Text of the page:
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Established in 1865 as a land-grant institution, the University of Kentucky (UK) has always made serving the people of the Commonwealth of Kentucky its mission. Today, UK continues to expand its impact on the lives of Kentuckians through its extensive network of clinics, partnerships, and projects that are focused on healthcare, agriculture, education, and research services. In fact, these ancillary facilities bring the University of Kentucky – and its full range of resources – to all 120 Kentucky counties as they work to address issues of importance to all Kentuckians. These ancillary locations include:

  • UK HealthCare Clinics and Offices
  • Other Colleges and Universities
  • UK Affiliated Organizations
  • Cooperative Extension Services


In the process, Kentuckians are exposed to UK’s brand through their friends and neighbors who are hired by UK to work in these facilities and represent UK in their communities. As UK employees, they are expected to be good stewards of their respective resources – in accordance with UK policies and procedures – regardless of where they are located or how their office is funded.

Trending Concerns for Ancillary Locations

University of Kentucky Internal Audit (UKIA) conducts reviews as well as advisory consultations and provides units with expert analyses and advice to maximize effectiveness and efficiency and minimize risks to the University. These ancillary locations are no exception. UKIA works with all facilities to ensure that policies and procedures are appropriate and executed across the state. Some of the most commonly found concerns are within the following categories:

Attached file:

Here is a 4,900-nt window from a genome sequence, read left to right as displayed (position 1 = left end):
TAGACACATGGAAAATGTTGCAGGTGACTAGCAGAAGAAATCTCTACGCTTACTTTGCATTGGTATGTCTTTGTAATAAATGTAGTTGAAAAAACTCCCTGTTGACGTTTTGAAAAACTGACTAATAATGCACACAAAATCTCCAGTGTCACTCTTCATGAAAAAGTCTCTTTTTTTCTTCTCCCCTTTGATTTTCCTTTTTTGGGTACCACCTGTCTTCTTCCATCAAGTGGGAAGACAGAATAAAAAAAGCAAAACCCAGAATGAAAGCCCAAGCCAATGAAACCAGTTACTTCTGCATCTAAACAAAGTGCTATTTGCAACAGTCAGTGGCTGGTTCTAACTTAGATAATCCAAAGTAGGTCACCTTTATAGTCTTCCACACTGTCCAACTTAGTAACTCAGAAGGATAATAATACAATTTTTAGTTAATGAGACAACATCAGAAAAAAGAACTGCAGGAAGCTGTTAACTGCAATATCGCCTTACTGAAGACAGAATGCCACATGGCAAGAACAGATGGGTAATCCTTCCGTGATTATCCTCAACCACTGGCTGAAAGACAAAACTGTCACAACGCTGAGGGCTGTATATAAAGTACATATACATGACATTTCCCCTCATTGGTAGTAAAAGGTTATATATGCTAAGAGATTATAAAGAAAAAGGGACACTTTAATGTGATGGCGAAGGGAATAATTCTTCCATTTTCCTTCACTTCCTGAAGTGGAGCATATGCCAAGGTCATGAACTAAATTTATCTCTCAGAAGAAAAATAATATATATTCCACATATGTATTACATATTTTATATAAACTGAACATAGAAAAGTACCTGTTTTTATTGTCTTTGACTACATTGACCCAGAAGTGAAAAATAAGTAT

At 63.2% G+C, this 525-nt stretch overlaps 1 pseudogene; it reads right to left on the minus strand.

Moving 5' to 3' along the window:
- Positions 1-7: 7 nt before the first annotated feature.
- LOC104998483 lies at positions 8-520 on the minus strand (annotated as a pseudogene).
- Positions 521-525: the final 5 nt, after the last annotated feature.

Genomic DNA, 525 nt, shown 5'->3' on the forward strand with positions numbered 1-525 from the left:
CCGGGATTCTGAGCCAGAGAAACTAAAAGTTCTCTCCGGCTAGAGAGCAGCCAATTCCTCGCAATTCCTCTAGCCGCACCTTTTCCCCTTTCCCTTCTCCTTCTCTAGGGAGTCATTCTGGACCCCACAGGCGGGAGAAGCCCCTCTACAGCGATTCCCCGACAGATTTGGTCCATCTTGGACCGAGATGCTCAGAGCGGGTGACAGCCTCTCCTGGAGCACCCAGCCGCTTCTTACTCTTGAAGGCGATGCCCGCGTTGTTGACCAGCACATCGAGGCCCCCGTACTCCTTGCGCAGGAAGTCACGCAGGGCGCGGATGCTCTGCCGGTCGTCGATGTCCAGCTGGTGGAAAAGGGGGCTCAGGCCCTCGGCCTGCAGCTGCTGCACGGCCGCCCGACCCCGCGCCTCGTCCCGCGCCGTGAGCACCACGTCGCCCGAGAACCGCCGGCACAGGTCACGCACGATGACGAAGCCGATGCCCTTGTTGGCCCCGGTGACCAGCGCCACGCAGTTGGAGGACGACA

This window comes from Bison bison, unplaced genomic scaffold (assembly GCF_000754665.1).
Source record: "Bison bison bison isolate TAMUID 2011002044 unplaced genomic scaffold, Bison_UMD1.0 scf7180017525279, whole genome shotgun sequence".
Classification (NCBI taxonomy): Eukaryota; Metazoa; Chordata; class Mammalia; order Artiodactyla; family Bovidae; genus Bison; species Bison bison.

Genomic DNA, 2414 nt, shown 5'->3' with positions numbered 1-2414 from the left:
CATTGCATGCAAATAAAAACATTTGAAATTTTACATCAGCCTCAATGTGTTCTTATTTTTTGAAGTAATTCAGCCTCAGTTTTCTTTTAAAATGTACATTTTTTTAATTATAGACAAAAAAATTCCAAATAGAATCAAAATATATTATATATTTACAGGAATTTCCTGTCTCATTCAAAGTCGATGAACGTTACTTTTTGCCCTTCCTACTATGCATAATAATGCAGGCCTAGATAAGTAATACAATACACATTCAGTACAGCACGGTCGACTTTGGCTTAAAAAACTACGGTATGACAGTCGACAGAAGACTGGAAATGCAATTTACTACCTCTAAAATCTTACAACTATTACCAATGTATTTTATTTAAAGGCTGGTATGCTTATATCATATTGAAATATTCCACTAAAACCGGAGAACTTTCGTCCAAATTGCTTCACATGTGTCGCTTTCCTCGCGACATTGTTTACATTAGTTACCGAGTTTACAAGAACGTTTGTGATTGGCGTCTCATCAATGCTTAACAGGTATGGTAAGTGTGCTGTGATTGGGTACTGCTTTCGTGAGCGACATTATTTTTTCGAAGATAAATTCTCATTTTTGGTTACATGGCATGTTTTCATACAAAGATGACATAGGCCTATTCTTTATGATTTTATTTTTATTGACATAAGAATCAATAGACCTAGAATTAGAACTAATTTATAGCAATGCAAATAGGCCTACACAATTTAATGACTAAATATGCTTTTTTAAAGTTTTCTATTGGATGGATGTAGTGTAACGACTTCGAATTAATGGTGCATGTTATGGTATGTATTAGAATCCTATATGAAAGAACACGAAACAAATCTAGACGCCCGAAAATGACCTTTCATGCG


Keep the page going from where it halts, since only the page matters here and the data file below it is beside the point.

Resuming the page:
1. Cash Handling Procedures
  2. Inventory Control Protocols
  3. Vendor and/or Contract Management
  4. Administrative Procedures
  5. Information Technology

While the same issues are found in many reviews conducted across campus, the proximity of these ancillary locations to UK’s main campus makes it more difficult for the issues to be properly addressed and remedied.

Through its reviews, UKIA has noted that the employees in these affiliate organizations and/or remote locations often feel a dual-allegiance. Though UK employees, they see themselves first and foremost as active and essential members of their communities who desire to support local businesses through their work at UK. Moreover, their office’s distance and infrequent communication with UK’s main campus can cause the employees to feel disconnected from the University. Together, these conditions make it all the more important that employees of these ancillary locations align their practices with the University’s objectives and regulations.


Risk Mitigation Tips

UKIA understands that these units are sometimes small with limited personnel, yet the depth and complexity of their work make aligning with UK regulations more challenging. Additionally, access to subject matter experts, administrative expertise and other resources may be limited and information system capabilities may impede communication. To help overcome these challenges, UKIA notes three recommendations for each concern that are effective and workable in any size unit.

Cash Handling Procedures
As noted in many business journals, the number one indicator when it comes to occupational theft is access to cash. However, there are safeguards units can implement to reduce the opportunity of adverse cash events in ancillary locations and improve oversight. UKIA suggests these three critical activities:

  1. Accept alternate forms of payment to limit cash transactions.
  2. Create a checklist of the steps to complete transactions from point-of-sale to depositing.
  3. Create a database of subject matter experts so that employees know who to contact when a certain type of question or problem arises. These contacts can be on campus, at another location or even another department.